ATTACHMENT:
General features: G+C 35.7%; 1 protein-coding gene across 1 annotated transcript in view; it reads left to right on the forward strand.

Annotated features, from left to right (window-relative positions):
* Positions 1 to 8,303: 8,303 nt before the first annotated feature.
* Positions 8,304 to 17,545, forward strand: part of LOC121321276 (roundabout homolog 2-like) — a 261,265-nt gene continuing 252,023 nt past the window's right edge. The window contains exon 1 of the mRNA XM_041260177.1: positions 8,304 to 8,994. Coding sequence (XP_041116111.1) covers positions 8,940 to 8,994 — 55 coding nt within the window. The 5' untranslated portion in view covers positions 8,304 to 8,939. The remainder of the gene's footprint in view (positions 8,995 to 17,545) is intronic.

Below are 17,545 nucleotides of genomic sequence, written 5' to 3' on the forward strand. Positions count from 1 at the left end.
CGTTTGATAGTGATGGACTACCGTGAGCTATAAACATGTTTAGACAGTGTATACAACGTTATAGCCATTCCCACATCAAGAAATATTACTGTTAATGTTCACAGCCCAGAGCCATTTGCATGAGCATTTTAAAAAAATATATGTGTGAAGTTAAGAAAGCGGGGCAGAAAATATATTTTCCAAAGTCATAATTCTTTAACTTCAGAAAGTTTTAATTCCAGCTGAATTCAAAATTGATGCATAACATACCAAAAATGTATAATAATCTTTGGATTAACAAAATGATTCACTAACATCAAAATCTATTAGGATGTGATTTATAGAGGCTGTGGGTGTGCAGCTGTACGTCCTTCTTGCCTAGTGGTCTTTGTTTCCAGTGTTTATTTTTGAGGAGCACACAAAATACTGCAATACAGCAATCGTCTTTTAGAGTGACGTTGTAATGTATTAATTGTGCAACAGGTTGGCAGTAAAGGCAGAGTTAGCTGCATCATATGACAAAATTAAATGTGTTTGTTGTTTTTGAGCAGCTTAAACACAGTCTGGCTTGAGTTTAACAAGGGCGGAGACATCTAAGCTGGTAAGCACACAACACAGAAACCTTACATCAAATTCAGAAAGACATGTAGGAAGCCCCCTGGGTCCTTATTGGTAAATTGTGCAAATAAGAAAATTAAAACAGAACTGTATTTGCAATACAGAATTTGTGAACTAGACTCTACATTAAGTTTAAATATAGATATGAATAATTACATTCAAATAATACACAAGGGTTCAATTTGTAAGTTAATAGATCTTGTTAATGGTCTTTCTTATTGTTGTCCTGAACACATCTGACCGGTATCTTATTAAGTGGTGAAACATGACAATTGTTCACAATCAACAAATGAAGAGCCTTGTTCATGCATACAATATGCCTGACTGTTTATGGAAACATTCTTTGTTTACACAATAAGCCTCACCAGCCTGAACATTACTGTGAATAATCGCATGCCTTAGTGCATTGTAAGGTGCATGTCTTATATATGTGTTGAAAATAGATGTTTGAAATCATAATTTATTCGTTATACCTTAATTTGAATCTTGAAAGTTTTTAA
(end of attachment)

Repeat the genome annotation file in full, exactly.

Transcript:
General features: G+C 35.7%; 1 protein-coding gene across 1 annotated transcript in view; it reads left to right on the forward strand.

Annotated features, from left to right (window-relative positions):
* Positions 1 to 8,303: 8,303 nt before the first annotated feature.
* Positions 8,304 to 17,545, forward strand: part of LOC121321276 (roundabout homolog 2-like) — a 261,265-nt gene continuing 252,023 nt past the window's right edge. The window contains exon 1 of the mRNA XM_041260177.1: positions 8,304 to 8,994. Coding sequence (XP_041116111.1) covers positions 8,940 to 8,994 — 55 coding nt within the window. The 5' untranslated portion in view covers positions 8,304 to 8,939. The remainder of the gene's footprint in view (positions 8,995 to 17,545) is intronic.

Below are 17,545 nucleotides of genomic sequence, written 5' to 3' on the forward strand. Positions count from 1 at the left end.
CGTTTGATAGTGATGGACTACCGTGAGCTATAAACATGTTTAGACAGTGTATACAACGTTATAGCCATTCCCACATCAAGAAATATTACTGTTAATGTTCACAGCCCAGAGCCATTTGCATGAGCATTTTAAAAAAATATATGTGTGAAGTTAAGAAAGCGGGGCAGAAAATATATTTTCCAAAGTCATAATTCTTTAACTTCAGAAAGTTTTAATTCCAGCTGAATTCAAAATTGATGCATAACATACCAAAAATGTATAATAATCTTTGGATTAACAAAATGATTCACTAACATCAAAATCTATTAGGATGTGATTTATAGAGGCTGTGGGTGTGCAGCTGTACGTCCTTCTTGCCTAGTGGTCTTTGTTTCCAGTGTTTATTTTTGAGGAGCACACAAAATACTGCAATACAGCAATCGTCTTTTAGAGTGACGTTGTAATGTATTAATTGTGCAACAGGTTGGCAGTAAAGGCAGAGTTAGCTGCATCATATGACAAAATTAAATGTGTTTGTTGTTTTTGAGCAGCTTAAACACAGTCTGGCTTGAGTTTAACAAGGGCGGAGACATCTAAGCTGGTAAGCACACAACACAGAAACCTTACATCAAATTCAGAAAGACATGTAGGAAGCCCCCTGGGTCCTTATTGGTAAATTGTGCAAATAAGAAAATTAAAACAGAACTGTATTTGCAATACAGAATTTGTGAACTAGACTCTACATTAAGTTTAAATATAGATATGAATAATTACATTCAAATAATACACAAGGGTTCAATTTGTAAGTTAATAGATCTTGTTAATGGTCTTTCTTATTGTTGTCCTGAACACATCTGACCGGTATCTTATTAAGTGGTGAAACATGACAATTGTTCACAATCAACAAATGAAGAGCCTTGTTCATGCATACAATATGCCTGACTGTTTATGGAAACATTCTTTGTTTACACAATAAGCCTCACCAGCCTGAACATTACTGTGAATAATCGCATGCCTTAGTGCATTGTAAGGTGCATGTCTTATATATGTGTTGAAAATAGATGTTTGAAATCATAATTTATTCGTTATACCTTAATTTGAATCTTGAAAGTTTTTAA